Tuesday, 13 November 2007

Foals - Balloons Video

Directed by Dave Ma

We Don't Need Honesty

On Friday I saw London’s latest Post-Punk hopefuls ‘Electricity in Our Homes’ play 93 Feet East in Brick Lane. The sound was terrible but I got the gist of what was going on and liked what I could discern within the cavernous reverberant din of the venues band room. On their myspace they list Postcard Records as an influence but (save a riff lifted wholesale from Josef K’s ‘Fun and Frenzy’) EIOH are less the Sound of Young Scotland, more the sound of late 70’s Lower East Side NY, with DNA and Teenage Jesus and The Jerks offering more obvious points of reference for their taut and clipped No-Wave.
The bands combination of cut glass guitars, monotone vocals and shirts done up to the top button has been well worn (particularly in London) to the point of cliché, but the curiously tribal effect produced by the lack of syncopation in their rhythm section gives EIOH a distinct identity and a definite edge over their peers. By its nature the music is repetitive and discordant but no track is allowed to outstay its welcome; Electricity In Our Homes songs don’t so much finish as stop dead in their tracks the minute they’ve said all they need to say.
I’m still unsure whether closing the set with their deconstruction of punk standard ‘Louie Louie’ (a tribute undoubtedly to the famed ‘Jon the Postman’, who clambered on stage to sing the Kingsmans number at the end of Fall and Joy Division gigs) was inspired or one of the worst examples of self consciously referential art school cynicism I’ve ever witnessed.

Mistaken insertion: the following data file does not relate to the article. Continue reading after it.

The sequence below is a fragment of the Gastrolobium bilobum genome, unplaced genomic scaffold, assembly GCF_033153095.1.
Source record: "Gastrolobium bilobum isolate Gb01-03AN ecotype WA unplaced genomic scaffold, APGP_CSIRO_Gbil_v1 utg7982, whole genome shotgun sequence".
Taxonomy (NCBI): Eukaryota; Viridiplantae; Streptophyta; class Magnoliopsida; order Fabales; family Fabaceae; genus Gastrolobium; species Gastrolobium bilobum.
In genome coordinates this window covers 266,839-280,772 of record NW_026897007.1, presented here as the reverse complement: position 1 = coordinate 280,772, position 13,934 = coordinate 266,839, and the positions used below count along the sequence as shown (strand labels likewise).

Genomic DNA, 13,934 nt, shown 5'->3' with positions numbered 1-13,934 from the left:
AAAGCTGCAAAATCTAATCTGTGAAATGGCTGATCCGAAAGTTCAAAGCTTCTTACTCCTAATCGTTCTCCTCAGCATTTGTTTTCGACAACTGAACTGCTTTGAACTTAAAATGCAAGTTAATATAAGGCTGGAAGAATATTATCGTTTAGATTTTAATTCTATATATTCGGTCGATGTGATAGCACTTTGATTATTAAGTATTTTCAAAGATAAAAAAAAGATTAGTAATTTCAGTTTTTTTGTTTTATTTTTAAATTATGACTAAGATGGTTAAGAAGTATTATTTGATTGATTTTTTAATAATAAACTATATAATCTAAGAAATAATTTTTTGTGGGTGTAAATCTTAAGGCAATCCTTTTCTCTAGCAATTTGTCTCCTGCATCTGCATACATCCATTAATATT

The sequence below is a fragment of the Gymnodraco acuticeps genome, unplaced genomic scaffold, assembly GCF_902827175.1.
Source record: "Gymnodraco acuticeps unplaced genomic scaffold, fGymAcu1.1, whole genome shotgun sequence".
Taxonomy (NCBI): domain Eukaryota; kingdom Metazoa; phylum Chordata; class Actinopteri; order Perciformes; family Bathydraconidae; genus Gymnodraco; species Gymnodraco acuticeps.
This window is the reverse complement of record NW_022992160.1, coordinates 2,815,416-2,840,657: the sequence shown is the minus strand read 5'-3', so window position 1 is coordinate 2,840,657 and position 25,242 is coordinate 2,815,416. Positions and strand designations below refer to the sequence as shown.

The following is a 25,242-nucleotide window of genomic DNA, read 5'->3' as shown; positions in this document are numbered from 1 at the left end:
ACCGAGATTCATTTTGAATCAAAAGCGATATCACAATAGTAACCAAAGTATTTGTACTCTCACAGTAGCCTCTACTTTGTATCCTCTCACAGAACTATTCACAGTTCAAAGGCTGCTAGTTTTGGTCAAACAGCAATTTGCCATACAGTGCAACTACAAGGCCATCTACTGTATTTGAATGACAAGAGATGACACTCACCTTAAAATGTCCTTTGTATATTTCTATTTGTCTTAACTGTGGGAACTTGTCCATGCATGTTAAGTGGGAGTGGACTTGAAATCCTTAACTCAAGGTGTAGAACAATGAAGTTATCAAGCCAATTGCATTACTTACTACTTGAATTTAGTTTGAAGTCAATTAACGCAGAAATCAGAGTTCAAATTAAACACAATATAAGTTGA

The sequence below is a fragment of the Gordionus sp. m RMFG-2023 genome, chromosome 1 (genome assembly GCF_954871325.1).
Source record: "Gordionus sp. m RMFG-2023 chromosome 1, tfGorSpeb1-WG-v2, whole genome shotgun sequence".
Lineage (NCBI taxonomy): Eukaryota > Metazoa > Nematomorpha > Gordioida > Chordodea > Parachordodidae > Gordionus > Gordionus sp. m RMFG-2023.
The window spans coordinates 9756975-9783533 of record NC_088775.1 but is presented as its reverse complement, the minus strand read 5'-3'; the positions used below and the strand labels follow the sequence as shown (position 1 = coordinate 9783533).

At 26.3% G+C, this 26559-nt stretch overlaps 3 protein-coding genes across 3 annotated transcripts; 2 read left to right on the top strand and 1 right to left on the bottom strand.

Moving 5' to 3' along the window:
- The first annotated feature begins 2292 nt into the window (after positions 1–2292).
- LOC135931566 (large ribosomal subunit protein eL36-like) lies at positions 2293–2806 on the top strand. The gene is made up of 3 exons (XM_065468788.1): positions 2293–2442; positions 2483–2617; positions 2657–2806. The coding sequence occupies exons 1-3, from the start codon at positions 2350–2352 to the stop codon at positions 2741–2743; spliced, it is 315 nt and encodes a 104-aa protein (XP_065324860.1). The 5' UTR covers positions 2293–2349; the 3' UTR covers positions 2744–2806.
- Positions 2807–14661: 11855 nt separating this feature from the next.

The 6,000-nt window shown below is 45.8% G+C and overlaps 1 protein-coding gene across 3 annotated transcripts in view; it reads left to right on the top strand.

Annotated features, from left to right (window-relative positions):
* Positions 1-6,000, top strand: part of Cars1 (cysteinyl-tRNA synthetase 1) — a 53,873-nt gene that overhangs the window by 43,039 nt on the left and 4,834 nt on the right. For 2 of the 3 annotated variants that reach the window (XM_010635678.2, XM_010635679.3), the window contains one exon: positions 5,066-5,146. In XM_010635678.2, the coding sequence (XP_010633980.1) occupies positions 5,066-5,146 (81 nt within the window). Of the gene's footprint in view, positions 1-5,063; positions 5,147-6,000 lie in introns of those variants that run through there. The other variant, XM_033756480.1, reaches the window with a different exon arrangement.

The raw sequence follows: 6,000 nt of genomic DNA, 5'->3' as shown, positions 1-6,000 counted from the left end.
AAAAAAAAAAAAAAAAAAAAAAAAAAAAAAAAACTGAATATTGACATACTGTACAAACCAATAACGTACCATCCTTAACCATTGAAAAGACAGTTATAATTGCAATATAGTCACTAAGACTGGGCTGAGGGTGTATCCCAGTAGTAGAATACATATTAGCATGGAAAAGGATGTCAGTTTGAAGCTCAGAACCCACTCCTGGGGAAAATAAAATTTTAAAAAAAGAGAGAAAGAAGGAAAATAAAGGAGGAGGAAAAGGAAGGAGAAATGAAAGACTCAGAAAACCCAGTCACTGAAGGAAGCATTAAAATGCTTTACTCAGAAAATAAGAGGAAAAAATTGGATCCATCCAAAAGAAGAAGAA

Probably both, in which case all credit to them.

Tuesday, 6 November 2007

And they've all got Misfits T-Shirts...

It took me a while to work out whether or not it was ok to like Johnny Foreigner. On the one hand they make great, catchy pop-core that sounds like the bastard child of At The Drive-In and Los Campesinos. On the other there’s something I find irksome about bands like JF; bands that is who are so evidently in thrall to all things US indie that they find themselves not only appropriating the melodic sensibilities of their transatlantic counterparts but also, at times, lapsing into faux American accents.
In the end though I just went with it. The free 15 track demo 'I Like You Mostly Late At Never' (download here) contains the foundations for some of the finest boy/girl post-whatever since Pretty Girls Make Graves called it a day. Plus when I found out they came from Birmingham the American vocal inflections suddenly seemed a lot easier to bare. Upcoming sessions for Radio 1 and gigs for Vice, Drowned in Sound, XFM and Artrocker suggest the Brum threesome will be suitably massive this time next year, if not before. Apparently they also featured on a battle of the bands style TV show called 'Road to V' which is a shame, but I never saw that so couldn't really comment.
Be sure to download the 'Sofa Core' Mp3 below as it's ace.